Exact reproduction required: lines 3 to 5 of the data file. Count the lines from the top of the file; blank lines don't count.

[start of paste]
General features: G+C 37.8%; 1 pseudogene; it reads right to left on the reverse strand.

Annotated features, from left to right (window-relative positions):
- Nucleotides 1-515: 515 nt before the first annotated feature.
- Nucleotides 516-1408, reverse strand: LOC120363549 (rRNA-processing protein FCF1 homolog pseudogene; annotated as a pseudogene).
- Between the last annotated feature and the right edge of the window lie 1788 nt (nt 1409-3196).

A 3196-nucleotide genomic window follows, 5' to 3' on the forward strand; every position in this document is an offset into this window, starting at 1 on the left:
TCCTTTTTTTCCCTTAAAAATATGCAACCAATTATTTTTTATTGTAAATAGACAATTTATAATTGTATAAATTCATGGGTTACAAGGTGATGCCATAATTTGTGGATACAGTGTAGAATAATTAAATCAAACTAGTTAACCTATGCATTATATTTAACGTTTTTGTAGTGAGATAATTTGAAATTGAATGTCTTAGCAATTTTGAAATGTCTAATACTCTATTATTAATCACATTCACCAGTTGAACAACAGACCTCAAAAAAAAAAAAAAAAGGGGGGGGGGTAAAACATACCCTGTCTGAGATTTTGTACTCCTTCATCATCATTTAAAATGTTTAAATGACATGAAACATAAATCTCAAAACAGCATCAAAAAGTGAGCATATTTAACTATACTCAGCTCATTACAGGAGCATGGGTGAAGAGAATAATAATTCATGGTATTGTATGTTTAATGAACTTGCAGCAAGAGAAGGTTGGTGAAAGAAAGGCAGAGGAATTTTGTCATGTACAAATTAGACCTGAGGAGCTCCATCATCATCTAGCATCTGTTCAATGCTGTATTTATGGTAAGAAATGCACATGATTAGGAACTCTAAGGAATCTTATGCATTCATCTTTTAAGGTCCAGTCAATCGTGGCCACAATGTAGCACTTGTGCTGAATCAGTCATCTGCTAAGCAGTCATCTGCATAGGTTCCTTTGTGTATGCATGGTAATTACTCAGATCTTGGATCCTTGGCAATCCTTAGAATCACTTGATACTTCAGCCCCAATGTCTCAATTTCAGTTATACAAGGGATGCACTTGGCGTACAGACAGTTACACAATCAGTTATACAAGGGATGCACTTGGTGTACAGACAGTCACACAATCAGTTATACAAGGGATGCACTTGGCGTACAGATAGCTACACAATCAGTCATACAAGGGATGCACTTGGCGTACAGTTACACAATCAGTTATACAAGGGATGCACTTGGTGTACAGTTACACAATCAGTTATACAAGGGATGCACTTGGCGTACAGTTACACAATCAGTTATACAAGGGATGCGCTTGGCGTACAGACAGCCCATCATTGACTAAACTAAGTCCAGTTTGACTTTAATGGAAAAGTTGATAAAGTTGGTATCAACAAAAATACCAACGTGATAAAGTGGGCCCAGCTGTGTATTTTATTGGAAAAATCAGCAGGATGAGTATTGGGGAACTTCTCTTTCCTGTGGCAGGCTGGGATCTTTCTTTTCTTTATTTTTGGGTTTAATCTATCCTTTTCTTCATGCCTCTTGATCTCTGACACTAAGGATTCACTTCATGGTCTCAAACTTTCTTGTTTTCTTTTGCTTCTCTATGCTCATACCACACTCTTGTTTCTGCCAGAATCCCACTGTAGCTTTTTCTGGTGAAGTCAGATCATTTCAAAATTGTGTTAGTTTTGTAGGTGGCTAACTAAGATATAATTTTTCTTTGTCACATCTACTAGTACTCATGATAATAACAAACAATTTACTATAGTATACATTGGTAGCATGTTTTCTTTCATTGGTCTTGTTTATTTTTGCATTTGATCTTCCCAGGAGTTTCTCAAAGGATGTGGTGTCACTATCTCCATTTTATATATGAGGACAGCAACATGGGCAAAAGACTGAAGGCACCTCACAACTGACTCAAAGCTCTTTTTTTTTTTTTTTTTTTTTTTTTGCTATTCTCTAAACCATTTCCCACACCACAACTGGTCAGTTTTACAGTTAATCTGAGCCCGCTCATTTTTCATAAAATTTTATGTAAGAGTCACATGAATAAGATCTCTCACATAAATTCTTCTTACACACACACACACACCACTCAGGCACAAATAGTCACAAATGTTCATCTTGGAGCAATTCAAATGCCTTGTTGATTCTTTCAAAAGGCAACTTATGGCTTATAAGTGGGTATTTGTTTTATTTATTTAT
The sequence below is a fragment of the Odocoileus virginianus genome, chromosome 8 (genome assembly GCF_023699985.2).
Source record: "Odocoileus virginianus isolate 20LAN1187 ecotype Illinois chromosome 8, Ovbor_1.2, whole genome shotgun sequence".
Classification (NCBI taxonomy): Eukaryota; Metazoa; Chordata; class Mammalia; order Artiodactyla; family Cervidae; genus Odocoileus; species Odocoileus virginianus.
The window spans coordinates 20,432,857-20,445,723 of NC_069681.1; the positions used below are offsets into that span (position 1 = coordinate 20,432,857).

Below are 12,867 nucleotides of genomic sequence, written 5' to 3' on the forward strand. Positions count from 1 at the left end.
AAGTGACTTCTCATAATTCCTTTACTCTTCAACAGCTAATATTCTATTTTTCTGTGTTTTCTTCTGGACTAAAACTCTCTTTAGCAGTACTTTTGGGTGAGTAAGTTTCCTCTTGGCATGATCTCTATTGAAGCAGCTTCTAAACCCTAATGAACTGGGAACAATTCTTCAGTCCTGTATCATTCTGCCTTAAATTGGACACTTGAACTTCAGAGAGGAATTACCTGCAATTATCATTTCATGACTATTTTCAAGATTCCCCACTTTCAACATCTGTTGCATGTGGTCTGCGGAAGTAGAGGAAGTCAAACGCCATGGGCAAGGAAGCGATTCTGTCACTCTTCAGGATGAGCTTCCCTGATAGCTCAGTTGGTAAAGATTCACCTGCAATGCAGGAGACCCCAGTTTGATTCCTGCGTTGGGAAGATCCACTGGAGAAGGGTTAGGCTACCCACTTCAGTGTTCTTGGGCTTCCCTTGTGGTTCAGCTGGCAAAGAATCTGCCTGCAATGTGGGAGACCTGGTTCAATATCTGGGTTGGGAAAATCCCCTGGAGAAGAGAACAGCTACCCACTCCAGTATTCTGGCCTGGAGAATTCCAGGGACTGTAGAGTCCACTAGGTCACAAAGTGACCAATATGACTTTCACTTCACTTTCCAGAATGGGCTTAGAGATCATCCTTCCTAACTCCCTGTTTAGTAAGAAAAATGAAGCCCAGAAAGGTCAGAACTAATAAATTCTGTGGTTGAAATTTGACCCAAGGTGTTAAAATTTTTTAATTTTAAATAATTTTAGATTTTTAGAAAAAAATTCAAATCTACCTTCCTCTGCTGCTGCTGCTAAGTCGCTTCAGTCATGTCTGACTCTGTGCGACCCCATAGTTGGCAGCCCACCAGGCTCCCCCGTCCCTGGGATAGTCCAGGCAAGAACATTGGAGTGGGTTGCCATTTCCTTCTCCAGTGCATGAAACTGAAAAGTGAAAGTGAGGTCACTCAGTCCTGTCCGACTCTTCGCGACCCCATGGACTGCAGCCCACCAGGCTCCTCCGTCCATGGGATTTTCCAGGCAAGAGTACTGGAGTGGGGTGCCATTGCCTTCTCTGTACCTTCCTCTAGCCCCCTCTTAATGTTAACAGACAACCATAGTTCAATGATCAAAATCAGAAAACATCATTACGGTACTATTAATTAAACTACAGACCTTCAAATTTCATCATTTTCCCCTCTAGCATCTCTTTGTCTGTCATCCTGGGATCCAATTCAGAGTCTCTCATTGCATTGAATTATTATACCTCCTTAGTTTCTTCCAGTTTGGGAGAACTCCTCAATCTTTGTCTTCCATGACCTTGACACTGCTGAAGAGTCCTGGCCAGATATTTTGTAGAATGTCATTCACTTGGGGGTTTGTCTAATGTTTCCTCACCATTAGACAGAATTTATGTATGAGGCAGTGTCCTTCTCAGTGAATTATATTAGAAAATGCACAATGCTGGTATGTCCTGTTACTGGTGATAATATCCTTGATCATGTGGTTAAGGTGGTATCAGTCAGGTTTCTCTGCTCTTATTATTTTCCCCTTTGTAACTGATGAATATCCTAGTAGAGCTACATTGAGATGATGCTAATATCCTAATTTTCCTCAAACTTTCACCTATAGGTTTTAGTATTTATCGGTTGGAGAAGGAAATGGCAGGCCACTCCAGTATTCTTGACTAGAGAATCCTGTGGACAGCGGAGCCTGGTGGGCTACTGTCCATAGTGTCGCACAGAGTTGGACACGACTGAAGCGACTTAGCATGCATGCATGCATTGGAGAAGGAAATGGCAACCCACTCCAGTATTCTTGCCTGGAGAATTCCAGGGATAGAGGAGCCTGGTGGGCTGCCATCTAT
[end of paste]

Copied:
- Nucleotides 1-515: 515 nt before the first annotated feature.
- Nucleotides 516-1408, reverse strand: LOC120363549 (rRNA-processing protein FCF1 homolog pseudogene; annotated as a pseudogene).
- Between the last annotated feature and the right edge of the window lie 1788 nt (nt 1409-3196).